Americans are learning how difficult it is to live in this bizarre Covid-inspired existence of self-distancing and working from home (if you’re lucky) or not working at all. As challenging and frustrating as this is for most Americans, it is infinitely more problematic for those serving in our Armed Forces.
Our servicemembers are just as susceptible to the virus as the rest of us.
But while we get to sit at home, binging on pizza and Netflix's "The Tiger King," the troops have no such options.
Our military remains duty-bound to defend our country at home — and abroad.
Maintaining global military readiness is an enormous strategic and logistical challenge.
It's a 24/7/365 mission. It literally never stops.
Now add to that the realities of the Corona virus. How do you exercise social distancing inside the turret of an M1 tank? Or in an aircraft’s cockpit? A submarine?
Or, as in this case, aboard the aircraft carrier USS Theodore Roosevelt?
The answer is that it is extremely difficult, if not impossible.
With these ongoing operational challenges, enter Captain Crozier, commander of the USS Roosevelt. He was rightfully concerned about the health and welfare of the 5000 men and women under his command. Hundreds reportedly were sick with Corona, while dozens of others displayed symptoms.
He needed the support and assistance above his pay grade to get them off the ship before things got worse.
The thing is, Crozier was getting that help.
According to Acting Secretary of the Navy Thomas Modly, the chain-of-command was fully aware of the situation and was in the process of identifying enough hotel rooms on Guam that met the isolation and quarantining requirements necessary to move some 2700 sailors off of the ship and into a safe environment.
Clearly, that’s going to take a little time to arrange, but Modly confirmed it was on track to happen in a matter of days.
Despite this, Capt. Crozier sent an open letter to dozens of recipients through unclassified channels. Not surprisingly, it promptly landed on the front pages of the San Francisco Chronicle.Whether he intended it for media publication or not, Capt. Crozier made an egregious error by going public with his concerns.
There are obvious reasons for this.
We’re not talking about some COVID-infected cruise ship in search of a friendly port.
The USS Roosevelt is a Nimitz Class nuclear powered aircraft carrier, the most lethal in history. These carriers, wonders of engineering and weaponry, are a major component of America’s ability to project power.
Any discussion of a carrier's operational status is by nature classified.
Beyond national security, hearing through the rumor-mill that corona sickness and death were racing through our military ships had to have been devastating for the families and friends of the deployed sailors. And not just on the Roosevelt either; countless families were likely left to needlessly wonder and worry about the fate of their deployed loved ones as well.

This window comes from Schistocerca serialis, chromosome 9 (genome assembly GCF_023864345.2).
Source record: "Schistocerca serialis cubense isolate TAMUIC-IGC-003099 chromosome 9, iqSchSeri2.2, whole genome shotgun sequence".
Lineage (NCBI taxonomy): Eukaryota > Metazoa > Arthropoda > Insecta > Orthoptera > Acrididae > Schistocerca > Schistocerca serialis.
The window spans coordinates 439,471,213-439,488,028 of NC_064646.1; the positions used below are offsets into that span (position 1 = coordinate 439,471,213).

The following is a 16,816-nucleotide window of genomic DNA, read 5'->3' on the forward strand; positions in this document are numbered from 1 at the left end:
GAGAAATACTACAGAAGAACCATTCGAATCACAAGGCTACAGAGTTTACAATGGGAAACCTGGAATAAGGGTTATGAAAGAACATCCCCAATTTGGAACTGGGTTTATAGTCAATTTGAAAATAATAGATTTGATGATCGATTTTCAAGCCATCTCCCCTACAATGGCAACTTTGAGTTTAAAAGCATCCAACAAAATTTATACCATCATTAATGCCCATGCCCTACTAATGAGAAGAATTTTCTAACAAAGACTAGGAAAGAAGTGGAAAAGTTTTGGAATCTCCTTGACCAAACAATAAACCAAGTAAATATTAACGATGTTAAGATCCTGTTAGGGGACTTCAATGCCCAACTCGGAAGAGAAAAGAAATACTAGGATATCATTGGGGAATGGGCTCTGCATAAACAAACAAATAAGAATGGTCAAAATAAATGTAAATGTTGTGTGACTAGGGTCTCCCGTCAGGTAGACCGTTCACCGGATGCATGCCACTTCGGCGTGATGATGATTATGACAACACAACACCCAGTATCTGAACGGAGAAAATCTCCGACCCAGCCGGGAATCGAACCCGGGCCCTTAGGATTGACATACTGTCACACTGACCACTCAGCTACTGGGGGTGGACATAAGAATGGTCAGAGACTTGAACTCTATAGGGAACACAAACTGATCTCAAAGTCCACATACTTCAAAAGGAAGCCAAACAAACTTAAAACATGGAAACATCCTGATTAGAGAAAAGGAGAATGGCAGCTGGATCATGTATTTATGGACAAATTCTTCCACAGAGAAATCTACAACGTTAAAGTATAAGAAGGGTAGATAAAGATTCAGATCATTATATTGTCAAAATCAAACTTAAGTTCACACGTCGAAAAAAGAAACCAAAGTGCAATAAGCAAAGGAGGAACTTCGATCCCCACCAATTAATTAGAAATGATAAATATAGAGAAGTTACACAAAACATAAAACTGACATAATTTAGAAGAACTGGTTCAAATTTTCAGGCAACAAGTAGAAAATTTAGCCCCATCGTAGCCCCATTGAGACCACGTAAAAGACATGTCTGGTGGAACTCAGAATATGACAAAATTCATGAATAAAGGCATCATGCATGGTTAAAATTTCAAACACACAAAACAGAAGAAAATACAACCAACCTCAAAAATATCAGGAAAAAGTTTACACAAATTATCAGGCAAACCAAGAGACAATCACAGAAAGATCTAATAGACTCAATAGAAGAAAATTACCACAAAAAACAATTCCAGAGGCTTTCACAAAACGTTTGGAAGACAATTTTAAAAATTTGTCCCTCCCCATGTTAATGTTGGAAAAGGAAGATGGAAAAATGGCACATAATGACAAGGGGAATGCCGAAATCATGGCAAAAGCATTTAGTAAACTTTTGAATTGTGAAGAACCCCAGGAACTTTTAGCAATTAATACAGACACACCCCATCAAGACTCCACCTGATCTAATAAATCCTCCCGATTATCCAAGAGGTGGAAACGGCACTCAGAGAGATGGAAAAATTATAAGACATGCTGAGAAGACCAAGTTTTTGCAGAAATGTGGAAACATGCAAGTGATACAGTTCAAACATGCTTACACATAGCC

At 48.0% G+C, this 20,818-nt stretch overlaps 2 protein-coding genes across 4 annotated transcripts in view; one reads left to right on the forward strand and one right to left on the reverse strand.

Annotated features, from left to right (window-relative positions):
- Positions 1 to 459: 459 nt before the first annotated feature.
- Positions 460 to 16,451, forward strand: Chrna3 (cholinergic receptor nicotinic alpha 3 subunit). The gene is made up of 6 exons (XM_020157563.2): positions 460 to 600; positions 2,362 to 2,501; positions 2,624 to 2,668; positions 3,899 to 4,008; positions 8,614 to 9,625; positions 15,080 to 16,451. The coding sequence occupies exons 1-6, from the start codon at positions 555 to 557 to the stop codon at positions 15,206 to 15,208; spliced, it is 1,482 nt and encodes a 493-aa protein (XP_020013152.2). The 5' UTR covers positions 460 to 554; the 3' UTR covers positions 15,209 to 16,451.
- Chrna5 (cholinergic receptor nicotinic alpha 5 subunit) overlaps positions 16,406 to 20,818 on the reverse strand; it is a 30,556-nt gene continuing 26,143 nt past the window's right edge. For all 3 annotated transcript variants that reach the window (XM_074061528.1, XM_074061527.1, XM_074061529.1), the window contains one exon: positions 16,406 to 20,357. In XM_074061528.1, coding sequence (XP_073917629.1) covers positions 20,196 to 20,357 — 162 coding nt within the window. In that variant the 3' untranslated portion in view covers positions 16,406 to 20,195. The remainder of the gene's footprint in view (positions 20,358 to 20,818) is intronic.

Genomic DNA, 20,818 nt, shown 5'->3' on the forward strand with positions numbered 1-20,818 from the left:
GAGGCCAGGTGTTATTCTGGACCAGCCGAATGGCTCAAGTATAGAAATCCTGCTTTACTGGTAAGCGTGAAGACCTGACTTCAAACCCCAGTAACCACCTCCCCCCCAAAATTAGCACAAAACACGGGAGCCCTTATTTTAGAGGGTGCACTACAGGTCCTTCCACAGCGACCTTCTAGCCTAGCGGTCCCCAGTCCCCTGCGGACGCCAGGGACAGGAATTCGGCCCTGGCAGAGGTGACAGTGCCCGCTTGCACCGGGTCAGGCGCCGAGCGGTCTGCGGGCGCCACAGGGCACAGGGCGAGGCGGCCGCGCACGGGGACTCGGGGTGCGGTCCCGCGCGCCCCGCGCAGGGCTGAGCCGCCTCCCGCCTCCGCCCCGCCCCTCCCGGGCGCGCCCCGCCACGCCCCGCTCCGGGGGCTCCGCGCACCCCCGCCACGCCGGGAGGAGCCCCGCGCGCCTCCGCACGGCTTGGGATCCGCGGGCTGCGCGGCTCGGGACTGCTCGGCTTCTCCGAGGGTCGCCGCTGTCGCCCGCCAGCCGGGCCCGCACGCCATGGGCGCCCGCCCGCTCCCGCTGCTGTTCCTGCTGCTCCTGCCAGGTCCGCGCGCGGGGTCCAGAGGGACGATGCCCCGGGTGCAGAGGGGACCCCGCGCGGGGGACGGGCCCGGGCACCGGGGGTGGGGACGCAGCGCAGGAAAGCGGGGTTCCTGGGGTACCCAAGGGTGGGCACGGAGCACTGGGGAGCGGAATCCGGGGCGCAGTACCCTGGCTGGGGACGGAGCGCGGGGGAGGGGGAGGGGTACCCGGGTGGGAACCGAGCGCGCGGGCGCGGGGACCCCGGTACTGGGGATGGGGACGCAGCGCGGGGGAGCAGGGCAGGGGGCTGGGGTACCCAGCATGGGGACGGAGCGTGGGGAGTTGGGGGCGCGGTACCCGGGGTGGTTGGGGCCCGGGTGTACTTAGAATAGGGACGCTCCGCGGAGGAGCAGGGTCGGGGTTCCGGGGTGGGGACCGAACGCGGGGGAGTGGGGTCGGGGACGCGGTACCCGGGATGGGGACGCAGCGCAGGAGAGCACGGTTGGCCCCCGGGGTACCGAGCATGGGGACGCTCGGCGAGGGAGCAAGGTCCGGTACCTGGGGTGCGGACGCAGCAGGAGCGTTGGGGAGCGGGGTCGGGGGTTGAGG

In Modly’s words, "Because of what it's done, it's has created a firestorm. It created doubts about the ship's ability to go to sea if it needs to. It's created doubt among the families, about the health of their sailors." Secretary Modly added, "That was a completely unnecessary thing to do in the midst of a crisis."
As bad as this single occurrence was, imagine if other military commanders had parroted Capt. Crozier’s public actions. In the military chaos, accidents, and death appear when the chain-of-command is ignored.
The media has made much of how Captain Crozier’s crew cheered him when he departed the ship. Some see him as being punished for looking out for their wellbeing. In reality, the most effective way to ensure their safety was through the chain of command.
All the media will do — is doing — with this story is wring it out for its political value, namely to bludgeon the Trump administration. The media will then discard it for whatever manufactured scandal comes next.
As commander of the USS Roosevelt, Captain Crozier had the responsibility to raise the alarm about how COVID-19 was impacting his crew. However, he was completely wrong to do so publicly. Not only did it create panic throughout the ranks, and families of service members, it was a breach of security. The bottom line is that he displayed extremely poor judgement, which left the Navy no choice but to relieve him of his command.
Patrick Murray (colonel, U.S. Army, retired) was part of a military-diplomatic exchange program between the Pentagon and Department of State, where he served in the Bureau of Political Military Affairs in Washington, D.C. In 2005, Murray became the U.S. representative to the Military Staff Committee at the United Nations in New York under Ambassador John Bolton. After retiring from the Army in 2009, Patrick became the Republican nominee for U.S. Congress in Northern Virginia. He is the author of "Government is the Problem." For more of his reports, Go Here Now.
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